The Illinois and Michigan Canal is an artificial navigable waterway, connecting Lake Michigan and the Chicago River with the Illinois River and the Mississippi River. By the Act of Congress of March 30, 1822, c. 14, 3 Stat. 659, the use of certain public lands of the United States was vested in the State of Illinois forever for a canal to connect the Illinois River with the southern bend of Lake Michigan. The act declared
"That the said canal, when completed, shall be and forever remain a public highway for the use of the government of the United States free from any toll or other charge whatever for any property of the United States or persons in their service passing through the same."
"This declaration was repeated in the Act of March 2, 1827, c. 51, 4 Stat. 234, granting more land to the State of Illinois to aid it in opening the canal. We take judicial notice of the historical fact that the canal, 96 miles long, was completed in 1848, and is 60 feet wide and 6 feet deep, and is capable of being navigated by vessels, which a canal of such size will accommodate, and which can thus pass from Mississippi River to Lake Michigan and carry on interstate commerce, although the canal is wholly within the territorial bounds of the State of Illinois. By the act of 1822, if the land granted thereby shall cease to be used for a canal suitable for navigation, the grant is to be void. It may properly be assumed that the district court found to be true the allegations of the libel, before cited, as to the character and employment of the two vessels, those allegations being put in issue by the answer."
430, which extended the salutary views of admiralty jurisdiction applied in The Genesee Chief, 12 How. 443, The Hine v. Trevor, 4 Wall. 555, and The Eagle, 8 Wall. 15, we have no doubt of the jurisdiction of the district court in this case. Navigable water situated as this canal is, used for the purposes for which it is used -- a highway for commerce between ports and places in different states, carried on by vessels such as those in question here -- is public water of the United States, and with the legitimate scope of the admiralty jurisdiction conferred by the Constitution and statutes of the United States, even though the canal is wholly artificial, and is wholly within the body of a state, and subject to its ownership and control, and it makes no difference as to the jurisdiction of the district court that one or the other of the vessels was at the time of the collision on a voyage from one place in the State of Illinois to another place in that state. The Belfast, 7 Wall. 624. Many of the embarrassments connected with the question of the extent of the jurisdiction of the admiralty disappeared when this Court held, in the case of The Eagle, ubi supra, that all of the provisions of § 9 of the Judiciary Act of September 24, 1789, c. 20, 1 Stat. 77, which conferred admiralty and maritime jurisdiction upon the district courts, were inoperative, except the simple clause giving to them "exclusive original cognizance of all civil causes of admiralty and maritime jurisdiction." That decision is carried out by the enactment in § 563 of the Revised Statutes, subdivision 8, that the district courts shall have jurisdiction of "all civil causes of admiralty and maritime jurisdiction," thus leaving out the inoperative provisions.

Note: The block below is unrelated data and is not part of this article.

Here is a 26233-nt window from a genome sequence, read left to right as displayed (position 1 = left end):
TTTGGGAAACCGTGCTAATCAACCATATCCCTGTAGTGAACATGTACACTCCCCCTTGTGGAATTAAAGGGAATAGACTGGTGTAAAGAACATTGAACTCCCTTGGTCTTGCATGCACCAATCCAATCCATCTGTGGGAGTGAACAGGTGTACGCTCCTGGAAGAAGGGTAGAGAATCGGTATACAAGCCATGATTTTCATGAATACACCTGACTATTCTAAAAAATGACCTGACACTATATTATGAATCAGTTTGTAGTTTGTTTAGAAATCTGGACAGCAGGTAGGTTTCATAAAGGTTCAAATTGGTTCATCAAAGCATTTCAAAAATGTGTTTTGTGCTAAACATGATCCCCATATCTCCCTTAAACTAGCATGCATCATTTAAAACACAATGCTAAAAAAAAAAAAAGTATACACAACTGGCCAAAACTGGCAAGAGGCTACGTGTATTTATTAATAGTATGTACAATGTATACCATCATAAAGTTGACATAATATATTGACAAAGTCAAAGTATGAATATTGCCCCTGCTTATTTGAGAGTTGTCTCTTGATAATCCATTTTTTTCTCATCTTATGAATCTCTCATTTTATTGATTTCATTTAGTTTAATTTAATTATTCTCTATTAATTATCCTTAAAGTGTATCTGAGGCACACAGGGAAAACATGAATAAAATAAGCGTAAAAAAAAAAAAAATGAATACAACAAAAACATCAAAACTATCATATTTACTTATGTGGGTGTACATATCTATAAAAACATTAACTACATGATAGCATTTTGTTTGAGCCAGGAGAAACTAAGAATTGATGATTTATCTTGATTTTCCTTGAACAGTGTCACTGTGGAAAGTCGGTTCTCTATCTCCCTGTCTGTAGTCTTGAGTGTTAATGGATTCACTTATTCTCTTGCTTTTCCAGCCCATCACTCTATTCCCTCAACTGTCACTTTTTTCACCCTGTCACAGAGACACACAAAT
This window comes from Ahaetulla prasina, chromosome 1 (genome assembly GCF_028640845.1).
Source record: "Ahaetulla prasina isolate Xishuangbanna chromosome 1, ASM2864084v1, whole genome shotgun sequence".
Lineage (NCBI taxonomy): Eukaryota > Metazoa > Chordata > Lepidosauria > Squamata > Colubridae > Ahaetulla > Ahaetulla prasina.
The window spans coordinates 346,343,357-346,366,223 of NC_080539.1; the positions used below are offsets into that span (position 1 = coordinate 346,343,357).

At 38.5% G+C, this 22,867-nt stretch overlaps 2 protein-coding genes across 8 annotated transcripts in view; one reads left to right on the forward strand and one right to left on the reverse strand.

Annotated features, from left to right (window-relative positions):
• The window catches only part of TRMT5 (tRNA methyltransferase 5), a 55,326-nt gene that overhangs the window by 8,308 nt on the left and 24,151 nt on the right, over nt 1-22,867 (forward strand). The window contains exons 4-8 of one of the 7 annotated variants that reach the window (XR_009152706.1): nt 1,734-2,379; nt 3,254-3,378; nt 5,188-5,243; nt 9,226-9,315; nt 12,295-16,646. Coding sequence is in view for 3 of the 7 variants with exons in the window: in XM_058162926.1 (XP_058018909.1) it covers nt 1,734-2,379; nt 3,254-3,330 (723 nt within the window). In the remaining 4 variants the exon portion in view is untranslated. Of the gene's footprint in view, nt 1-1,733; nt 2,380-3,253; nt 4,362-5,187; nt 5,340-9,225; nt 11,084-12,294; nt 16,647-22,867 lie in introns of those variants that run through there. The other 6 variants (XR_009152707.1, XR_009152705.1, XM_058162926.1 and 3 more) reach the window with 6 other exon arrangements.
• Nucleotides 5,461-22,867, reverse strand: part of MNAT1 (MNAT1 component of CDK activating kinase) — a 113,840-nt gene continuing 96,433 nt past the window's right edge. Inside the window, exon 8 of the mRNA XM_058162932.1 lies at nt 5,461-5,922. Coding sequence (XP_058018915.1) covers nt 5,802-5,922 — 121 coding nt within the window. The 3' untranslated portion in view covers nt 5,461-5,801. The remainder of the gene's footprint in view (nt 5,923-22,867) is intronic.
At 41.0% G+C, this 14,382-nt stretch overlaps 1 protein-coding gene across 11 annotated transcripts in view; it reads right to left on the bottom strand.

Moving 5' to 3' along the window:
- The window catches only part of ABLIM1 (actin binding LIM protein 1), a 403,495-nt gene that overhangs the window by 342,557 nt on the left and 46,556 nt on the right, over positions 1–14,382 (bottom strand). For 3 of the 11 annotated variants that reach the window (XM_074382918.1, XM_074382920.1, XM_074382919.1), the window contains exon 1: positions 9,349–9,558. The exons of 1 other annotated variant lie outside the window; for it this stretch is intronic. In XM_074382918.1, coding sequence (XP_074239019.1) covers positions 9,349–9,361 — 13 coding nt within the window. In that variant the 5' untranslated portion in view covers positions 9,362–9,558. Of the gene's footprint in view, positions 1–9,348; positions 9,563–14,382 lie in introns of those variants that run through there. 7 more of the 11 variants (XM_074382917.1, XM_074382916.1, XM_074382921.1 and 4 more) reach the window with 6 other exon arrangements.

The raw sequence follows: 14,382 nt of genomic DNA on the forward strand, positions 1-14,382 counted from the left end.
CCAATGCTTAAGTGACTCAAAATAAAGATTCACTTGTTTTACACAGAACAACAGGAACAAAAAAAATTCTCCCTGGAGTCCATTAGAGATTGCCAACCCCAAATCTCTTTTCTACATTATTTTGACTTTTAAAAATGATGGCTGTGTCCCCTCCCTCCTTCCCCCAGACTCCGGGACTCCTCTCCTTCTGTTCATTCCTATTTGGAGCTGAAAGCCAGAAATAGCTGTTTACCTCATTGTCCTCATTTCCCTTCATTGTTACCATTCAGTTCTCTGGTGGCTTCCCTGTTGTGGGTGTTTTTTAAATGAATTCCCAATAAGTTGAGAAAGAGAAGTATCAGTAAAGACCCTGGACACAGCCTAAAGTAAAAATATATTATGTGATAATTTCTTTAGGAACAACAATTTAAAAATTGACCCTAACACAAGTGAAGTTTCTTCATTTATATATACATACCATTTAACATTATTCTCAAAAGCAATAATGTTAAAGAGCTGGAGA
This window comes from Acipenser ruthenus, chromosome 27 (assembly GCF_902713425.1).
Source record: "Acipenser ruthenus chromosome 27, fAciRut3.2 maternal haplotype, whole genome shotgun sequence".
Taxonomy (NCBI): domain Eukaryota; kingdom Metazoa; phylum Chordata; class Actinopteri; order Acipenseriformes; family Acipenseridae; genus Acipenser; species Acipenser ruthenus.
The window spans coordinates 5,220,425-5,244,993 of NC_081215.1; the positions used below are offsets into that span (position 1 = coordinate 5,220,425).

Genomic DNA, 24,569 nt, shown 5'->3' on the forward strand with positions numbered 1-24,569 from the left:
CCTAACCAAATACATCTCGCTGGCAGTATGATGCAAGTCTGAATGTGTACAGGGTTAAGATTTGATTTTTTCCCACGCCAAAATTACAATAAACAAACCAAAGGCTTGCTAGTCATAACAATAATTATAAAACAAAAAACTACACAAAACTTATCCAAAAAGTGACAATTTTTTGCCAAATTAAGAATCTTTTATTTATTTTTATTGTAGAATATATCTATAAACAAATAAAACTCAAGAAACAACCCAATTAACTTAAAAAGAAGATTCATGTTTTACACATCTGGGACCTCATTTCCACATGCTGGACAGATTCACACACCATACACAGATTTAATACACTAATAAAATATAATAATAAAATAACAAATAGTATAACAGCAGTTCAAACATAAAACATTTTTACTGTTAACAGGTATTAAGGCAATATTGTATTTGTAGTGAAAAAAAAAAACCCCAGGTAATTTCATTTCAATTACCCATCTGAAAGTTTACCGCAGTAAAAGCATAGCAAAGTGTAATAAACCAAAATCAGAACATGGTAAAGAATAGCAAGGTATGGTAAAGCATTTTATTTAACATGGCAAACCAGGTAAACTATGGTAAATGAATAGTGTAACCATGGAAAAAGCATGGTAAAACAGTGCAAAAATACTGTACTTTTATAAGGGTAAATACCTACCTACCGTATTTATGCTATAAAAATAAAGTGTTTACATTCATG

This case does not raise the question whether the admiralty jurisdiction of the district court extends to waters wholly within the body of a state, and from which vessels cannot so pass as to carry on commerce between places in such state and places in another state or in a foreign country, and no opinion is intended to be intimated as to jurisdiction in such a case.
The prayer of the petition is denied.